Questioning is an essential tool in teaching. In traditional classrooms, a teacher asks students questions, and the students answer them, and memorize the answers in order to gain knowledge. In contemporary classrooms, students take on a more active role by both asking and answering questions in a discussion format. Socratic circles and Paideia seminars are two examples of this newer method of teaching. In either case, questions are used to probe deeper into a text or subject in order to encourage critical thinking and mastery. Questions are also used in forming an hypothesis. Scholars research a topic and then arrive at a related topic that interests them, and, based on previous research, formulate research questions and/or a hypothesis which they then set about to research that leads to either proving or disproving the hypothesis. In this context, questions are used to prove interests which direct self-guided learning. It is this type of questioning that I would like to discuss in the context of music education.
We rarely ask questions about things we are not interested in, and are likely to ask questions about things we are interested in. Often, the challenge for teachers and students alike are to identify student interests and direct learning toward them. When students are given little or no choice as to what they study, hitting upon student interests becomes a matter of chance, and rarely does anything interest all or even most students in a class. Many teachers do not realize that required curricula usually leave ample freedom for students to choose areas to study that interest them. For example, one of the goals in my own district’s music curriculum for middle school students is to “demonstrate a knowledge of the uses of music in many cultures and historical contexts.” Within this one statement there can be several choices left to the learner.
First, the student can choose how he or she will demonstrate knowledge. Some students will prefer to write a research paper, others will want to demonstrate a use or uses by giving a presentation to the class, while still others will want to give an actual musical performance, annotated in regard to the use that music is put to in the culture or historical period the student is studying.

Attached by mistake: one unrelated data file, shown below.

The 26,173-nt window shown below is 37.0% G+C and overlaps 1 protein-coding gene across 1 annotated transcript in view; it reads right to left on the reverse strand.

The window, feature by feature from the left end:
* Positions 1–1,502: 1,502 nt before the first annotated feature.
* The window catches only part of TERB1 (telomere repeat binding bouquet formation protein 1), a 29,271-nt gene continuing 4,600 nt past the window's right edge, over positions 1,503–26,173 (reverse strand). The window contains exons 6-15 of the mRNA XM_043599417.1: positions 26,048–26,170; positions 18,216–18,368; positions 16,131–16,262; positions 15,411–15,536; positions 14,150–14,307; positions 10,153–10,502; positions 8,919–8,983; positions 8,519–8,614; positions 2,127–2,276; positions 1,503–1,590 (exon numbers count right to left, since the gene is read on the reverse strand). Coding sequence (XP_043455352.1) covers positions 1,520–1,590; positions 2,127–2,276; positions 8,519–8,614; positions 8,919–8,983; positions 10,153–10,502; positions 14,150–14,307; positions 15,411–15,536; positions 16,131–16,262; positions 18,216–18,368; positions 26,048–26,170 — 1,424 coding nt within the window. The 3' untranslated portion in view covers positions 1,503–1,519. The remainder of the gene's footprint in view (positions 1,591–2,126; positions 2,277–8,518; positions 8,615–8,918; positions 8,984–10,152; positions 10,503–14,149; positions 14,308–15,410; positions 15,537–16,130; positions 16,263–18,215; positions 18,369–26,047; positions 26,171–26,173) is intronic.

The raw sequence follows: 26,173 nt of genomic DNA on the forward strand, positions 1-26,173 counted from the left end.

Second, the student can choose which use or uses of music to study within a culture. The student may choose to look into using music for religion, celebrations, preserving an historical record in an oral tradition, honoring heroes or historical figures, and so forth. There is nothing in the district goal that says everyone in the class has to study exactly the same content. Third, the student can choose the culture or historical period. This is a great opportunity for a child to examine his or her own familial culture, or a particular era or time span in history that interests him or her.
All of these choices may be difficult for a student to make if they are starting from a point of little knowledge or experience. If this is the case, there are two ways to lead students up to the point where they are ready to make such choices. One approach is to use a more teacher centered strategy to introduce students to a field of study. In this method, the teacher presents a survey unit that gives students an overview of a sub discipline within music, and raises more questions than it answers to “stoke the fire” with lines of inquiry a student may choose to follow. The second approach is to present material and require that students examine it closely until something of interest is noticed. I recently used this approach with my 8th grade students. I played several classical music pieces for them, pieces that had characteristics they had previously indicated were present in music they prefer to listen to, and required them to write down one thing that they found in the music that interested them or that they were curious about. I told them that they were not allowed to say nothing interested them, but that they must instead listen more closely until they found something.
Much to their surprise, nearly everyone of them did find something of interest, and most found two or three. These questions then formed the basis of the next class meeting. The students were given a list of all the questions they had collectively raised, and were given time in small groups to discuss and answer as many as they could. Each group then shared out the results of their discussions, and I filled in any missing information and answered any additional questions that had been raised in the small groups which they could not answer themselves. The students benefitted from this method of instruction by learning aspects of classical music that interested them, and I benefitted by learning more about my students and what interests them. They were also much more engaged in the learning process because it was mostly student led though teacher designed.